Growing up, I was a theatre kid. For over 15 years of my childhood, I took weekly theatre classes at a local community theatre. It was the cornerstone of my existence, drama queen that I was. It was the only arena in which I excelled. Now that I'm a parent, it's interesting to me to see how my kids learn from their drama classes — a part of the curriculum of their school. There are so many benefits of theatre classes for kids, and they're about so much more than having fun.
For years, it seemed that the only education worth pursuing was STEM (science, technology, engineering, and math) instruction, leaving creative pursuits by the wayside. But the tides are shifting in education and lately, a more well-rounded approach has emerged. STEM has become STEAM, with the A standing for "arts." While that could be anything from sculpture to tap dancing, many students find their home in the theatre. There are myriad benefits for children who enroll in theatre classes, from developing the ability to learn from older generations, as researchers at the University of Kentucky discovered, and promote cross-generational communication, to improving simple skills like memorization and spatial awareness, reported Scholastic.
As someone who is still terribly clumsy, I cannot imagine how much worse it would be if I hadn't learned to hit my mark, or find my light. These are just a few of the many benefits kids like me gain from the experience of theatre classes.
1. Gives Them A Safe Space
A cross cultural analysis published in the Drama Australia Journal found that children and adolescents from the United States and Sweden had remarkably similar reasons for staying in theatre classes long after many of their classmates stopped. They remarked that the theatre became a home for them, a safe place of expression where they are allowed to truly be themselves, even while they're pretending to be someone else. In a difficult emotional period, this is a crucial element to theatre.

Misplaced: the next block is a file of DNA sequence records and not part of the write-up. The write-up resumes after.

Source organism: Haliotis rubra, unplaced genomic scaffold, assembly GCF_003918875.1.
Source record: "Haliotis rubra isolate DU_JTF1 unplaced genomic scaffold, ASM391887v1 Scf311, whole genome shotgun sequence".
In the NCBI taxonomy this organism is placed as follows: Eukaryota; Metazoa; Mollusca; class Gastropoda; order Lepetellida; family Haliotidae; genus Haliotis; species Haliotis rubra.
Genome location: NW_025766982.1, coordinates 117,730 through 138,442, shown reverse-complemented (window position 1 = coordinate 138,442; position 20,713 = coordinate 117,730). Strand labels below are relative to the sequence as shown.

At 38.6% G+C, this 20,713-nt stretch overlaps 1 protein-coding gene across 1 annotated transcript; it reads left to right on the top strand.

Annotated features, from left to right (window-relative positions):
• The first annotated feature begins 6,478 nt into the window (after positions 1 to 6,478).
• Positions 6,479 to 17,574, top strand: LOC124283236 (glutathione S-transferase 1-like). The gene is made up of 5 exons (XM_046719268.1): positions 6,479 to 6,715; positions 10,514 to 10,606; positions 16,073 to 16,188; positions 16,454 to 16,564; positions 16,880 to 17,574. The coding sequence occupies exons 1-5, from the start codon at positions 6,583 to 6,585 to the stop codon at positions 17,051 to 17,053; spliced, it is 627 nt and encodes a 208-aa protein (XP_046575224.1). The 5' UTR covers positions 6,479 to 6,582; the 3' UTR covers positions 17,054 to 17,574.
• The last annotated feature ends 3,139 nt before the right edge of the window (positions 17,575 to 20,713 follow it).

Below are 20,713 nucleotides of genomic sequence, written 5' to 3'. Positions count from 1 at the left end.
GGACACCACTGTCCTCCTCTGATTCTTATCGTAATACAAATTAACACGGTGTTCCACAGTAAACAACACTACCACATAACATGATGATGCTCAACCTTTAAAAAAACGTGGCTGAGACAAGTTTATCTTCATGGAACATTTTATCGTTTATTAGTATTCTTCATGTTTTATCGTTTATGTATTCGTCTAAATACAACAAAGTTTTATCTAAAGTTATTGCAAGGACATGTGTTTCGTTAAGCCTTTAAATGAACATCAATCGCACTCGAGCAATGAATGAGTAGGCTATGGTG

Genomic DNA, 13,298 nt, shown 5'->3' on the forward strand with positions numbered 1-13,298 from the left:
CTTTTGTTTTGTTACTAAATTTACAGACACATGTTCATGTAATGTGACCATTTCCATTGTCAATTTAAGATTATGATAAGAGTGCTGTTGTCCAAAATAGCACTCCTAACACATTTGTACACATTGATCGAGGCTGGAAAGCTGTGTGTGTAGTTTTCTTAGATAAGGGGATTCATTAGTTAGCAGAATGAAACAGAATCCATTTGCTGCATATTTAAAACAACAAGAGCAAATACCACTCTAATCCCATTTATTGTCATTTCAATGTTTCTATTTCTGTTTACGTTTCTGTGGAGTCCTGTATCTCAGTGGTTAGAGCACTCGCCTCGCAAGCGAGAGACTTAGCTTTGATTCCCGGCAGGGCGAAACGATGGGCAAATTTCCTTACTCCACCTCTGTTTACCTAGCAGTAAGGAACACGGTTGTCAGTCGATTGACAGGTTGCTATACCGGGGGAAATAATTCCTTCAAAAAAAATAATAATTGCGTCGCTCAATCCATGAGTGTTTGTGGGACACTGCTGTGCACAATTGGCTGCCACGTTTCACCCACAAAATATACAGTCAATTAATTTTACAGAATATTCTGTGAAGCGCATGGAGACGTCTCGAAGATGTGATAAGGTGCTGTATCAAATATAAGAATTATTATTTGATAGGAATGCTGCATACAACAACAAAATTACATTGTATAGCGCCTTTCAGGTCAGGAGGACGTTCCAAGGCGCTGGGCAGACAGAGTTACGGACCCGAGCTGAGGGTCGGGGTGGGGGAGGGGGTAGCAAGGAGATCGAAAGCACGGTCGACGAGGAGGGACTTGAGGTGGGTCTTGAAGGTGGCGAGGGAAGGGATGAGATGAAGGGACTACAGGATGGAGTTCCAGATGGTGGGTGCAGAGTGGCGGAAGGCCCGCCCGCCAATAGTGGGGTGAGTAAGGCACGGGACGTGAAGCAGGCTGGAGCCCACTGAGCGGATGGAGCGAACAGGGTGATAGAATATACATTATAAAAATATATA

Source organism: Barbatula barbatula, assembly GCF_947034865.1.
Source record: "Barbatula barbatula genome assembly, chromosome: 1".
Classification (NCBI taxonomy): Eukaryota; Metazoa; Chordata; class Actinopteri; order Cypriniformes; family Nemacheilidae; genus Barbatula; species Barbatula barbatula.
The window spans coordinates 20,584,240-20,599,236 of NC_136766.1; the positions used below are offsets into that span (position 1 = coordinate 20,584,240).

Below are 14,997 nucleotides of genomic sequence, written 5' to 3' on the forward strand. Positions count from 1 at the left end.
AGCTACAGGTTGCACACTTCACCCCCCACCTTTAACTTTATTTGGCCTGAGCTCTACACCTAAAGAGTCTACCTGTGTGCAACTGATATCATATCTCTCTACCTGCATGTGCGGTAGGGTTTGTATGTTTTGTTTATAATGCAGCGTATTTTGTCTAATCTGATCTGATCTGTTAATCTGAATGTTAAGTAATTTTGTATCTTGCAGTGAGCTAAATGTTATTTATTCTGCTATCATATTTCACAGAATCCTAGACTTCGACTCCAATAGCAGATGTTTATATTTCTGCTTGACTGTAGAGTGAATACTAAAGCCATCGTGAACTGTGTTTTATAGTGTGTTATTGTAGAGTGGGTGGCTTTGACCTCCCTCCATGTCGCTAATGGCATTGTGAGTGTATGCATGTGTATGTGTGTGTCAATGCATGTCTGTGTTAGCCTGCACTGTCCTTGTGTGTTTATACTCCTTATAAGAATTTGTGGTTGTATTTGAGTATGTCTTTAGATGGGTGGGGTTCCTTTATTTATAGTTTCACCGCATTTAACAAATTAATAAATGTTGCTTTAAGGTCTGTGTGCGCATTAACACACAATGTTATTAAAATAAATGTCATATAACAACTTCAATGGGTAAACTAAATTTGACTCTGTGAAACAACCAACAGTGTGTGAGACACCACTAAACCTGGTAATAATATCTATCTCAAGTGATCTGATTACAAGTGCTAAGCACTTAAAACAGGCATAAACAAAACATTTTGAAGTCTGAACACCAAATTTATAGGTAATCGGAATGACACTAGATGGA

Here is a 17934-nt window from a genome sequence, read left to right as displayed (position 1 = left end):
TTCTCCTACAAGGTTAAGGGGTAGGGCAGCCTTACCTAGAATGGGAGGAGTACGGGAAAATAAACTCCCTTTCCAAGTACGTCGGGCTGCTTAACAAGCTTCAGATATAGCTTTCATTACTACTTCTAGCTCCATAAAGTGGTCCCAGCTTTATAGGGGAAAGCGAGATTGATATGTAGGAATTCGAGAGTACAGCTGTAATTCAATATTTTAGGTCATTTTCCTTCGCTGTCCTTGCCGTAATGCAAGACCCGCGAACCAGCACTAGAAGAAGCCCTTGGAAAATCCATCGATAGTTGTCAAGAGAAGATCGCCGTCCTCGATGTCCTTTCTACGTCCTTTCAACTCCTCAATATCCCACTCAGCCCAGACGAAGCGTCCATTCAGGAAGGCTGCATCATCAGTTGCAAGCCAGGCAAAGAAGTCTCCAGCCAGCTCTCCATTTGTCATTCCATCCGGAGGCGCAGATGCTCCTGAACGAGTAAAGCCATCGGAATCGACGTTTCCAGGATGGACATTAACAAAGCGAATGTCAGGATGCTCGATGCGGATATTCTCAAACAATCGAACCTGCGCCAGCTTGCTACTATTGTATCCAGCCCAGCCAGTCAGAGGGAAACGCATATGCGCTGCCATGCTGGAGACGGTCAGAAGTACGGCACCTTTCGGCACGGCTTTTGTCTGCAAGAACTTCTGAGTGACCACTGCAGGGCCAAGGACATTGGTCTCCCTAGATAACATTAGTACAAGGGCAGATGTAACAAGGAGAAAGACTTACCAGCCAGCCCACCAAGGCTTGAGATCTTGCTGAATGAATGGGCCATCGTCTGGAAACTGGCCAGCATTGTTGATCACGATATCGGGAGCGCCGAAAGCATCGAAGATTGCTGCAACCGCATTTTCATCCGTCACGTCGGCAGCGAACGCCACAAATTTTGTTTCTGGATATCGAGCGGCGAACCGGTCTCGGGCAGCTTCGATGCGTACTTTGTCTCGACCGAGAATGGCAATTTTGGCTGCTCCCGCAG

2. Encourages Social and Behavioral Development
A British study in the journal Research in Drama Education that explored the benefits of theatre classes for children and teens found that going to theatre classes provided them with abstract tools to help them move into adulthood. The research "identified the skills, capacities and resources that help young people make successful transitions to adulthood in the current social and economic climate."
3. Kids Have Higher SAT Scores
Fun fact: I slept two hours before taking my SAT test, and I buzzed through that thing fast as you like, because I was sure I was going to theatre school in-state, and they only cared about my range. I still did pretty dang good on my SATs, and it turns out that I might have theatre to thank for it. (If you're wondering, I sang "Stars and The Moon" from Songs for A New World for my audition. I got in.) A study in Youth Theatre Journal on the lifelong benefits of theatre wrote that "Multiple independent studies have shown increased years of enrollment in arts courses are positively correlated with higher SAT verbal and math scores. High school students who take arts classes have higher math and verbal SAT scores than students who take no arts classes."
4. Makes Kids Less Likely To Drop Out
Being a theatre kid is great for your educational prospects. Those kids involved in theatre have a tangible connection to the school, and their schooling, which is related with a decreased incidence of dropping out of school or extracurricular activities, noted a study in Encounters of Theory and History in Education.
5. Promotes Open-Mindedness
Even in the short term, like the course of a summer program, children who engage in theatre are generally more open-minded to cultures and personalities different from their own, noted a piece published by the University of Maryland.
Think of all of the people you come in contact with in theatre. It's diverse in all ways, and that is an education in itself. This doesn't even take into account the fact that in playing someone else, someone different, you're forced to engage with that culture and character in an intimate, personal way, which often changes minds and hearts.
6. It Builds Confidence
The number one reason that many of my friends have placed their children in theatre classes is to build confidence. Much of the time, it's successful, noted theatre company, The Barrow Group. In theatre, children are given free reign to be goofy, silly, to mess up, to create, to dance and laugh, without anyone making fun of them for it. Classes are a low-stakes environment that allows children to see the best in themselves and their friends. This does wonderful things for your kids' confidence.
7. It Enhances Literary and Historical Knowledge
It turns out that being in a historical play, or a play based on literature, really helps the information sink in. A study published in Education Next, reported by Science Daily, wrote that exposure to and being involved in theatre changed the way kids learn: "What we determined from this research is that seeing live theater produced positive effects that reading a play or watching a movie of the play does not produce."